Contributors

Agent

Created

Date Created
  • 2019

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Phoenix's place for the homeless: stories from the Maricopa County Human Services Campus

Description

This thesis investigates how homeless men and women who use one of only six human services campuses (hscs) in the nation negotiate the stigmatization they may feel as homeless people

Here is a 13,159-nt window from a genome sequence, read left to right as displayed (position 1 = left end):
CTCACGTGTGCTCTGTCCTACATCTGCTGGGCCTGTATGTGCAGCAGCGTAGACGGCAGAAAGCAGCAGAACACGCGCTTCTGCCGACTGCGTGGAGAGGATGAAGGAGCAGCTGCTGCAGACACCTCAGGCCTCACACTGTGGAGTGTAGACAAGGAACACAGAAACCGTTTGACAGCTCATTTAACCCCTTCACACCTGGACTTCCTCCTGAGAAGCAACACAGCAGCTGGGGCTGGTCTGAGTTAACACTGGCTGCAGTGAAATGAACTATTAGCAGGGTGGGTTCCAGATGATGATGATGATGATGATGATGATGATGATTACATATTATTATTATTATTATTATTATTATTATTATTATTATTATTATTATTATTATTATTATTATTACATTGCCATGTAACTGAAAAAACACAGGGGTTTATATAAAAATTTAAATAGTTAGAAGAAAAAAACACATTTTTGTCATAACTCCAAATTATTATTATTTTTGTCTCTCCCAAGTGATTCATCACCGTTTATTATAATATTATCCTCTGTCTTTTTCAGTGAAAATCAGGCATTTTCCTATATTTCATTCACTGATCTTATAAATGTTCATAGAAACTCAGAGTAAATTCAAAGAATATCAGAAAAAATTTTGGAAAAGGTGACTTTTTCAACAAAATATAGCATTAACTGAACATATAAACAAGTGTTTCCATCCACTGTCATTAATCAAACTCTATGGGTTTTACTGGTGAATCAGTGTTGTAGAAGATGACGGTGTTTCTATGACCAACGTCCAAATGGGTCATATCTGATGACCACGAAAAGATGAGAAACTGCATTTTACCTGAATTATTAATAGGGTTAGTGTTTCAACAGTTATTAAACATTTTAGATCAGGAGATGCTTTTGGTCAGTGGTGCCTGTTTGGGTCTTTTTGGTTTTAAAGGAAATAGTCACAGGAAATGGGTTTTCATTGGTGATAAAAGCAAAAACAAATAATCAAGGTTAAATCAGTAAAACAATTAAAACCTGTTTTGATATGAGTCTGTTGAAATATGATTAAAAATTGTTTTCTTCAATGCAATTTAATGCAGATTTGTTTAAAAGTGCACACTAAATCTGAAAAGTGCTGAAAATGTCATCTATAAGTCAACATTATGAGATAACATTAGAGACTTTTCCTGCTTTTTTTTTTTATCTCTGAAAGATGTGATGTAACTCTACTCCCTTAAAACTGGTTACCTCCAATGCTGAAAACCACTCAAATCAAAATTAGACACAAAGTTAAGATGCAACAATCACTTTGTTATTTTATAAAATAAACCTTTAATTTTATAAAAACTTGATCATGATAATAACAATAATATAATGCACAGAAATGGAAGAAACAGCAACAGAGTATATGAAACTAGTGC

This thesis investigates how homeless men and women who use one of only six human services campuses (hscs) in the nation negotiate the stigmatization they may feel as homeless people living in Phoenix, Arizona. An hsc centralizes services to one area of the city to decrease the run around of scattered-site service delivery. It also creates a legitimized space for the homeless in the city. A place for the homeless can be a rarity in cities like Phoenix that have a history of implementing revanchist policies and neo-liberal land use planning, most notably found in its downtown revitalization efforts. During Phoenix's development as a major metropolitan area, the homeless population emerged and lived a life on the margins until the 2005 creation of the Human Services Campus. This research unearths the experiences of homeless men and women who use the HSC today. I used qualitative methods, including document review, 14 in-depth interviews with homeless men and women, 7 interviews with service providers, informal conversations with additional homeless clients, and 14 months of field observations at the HSC to collect the data presented in this thesis. The results of this research illustrate reasons why the homeless clients interviewed were sensitive to the stigmatization of their social status, and how they managed their stigmatization through relationships with homeless peers and staff on the HSC. The presence of an action plan to exit homelessness was critical to the nature of these relationships for clients, because it influenced how clients perceived their own stigmatization as a homeless person.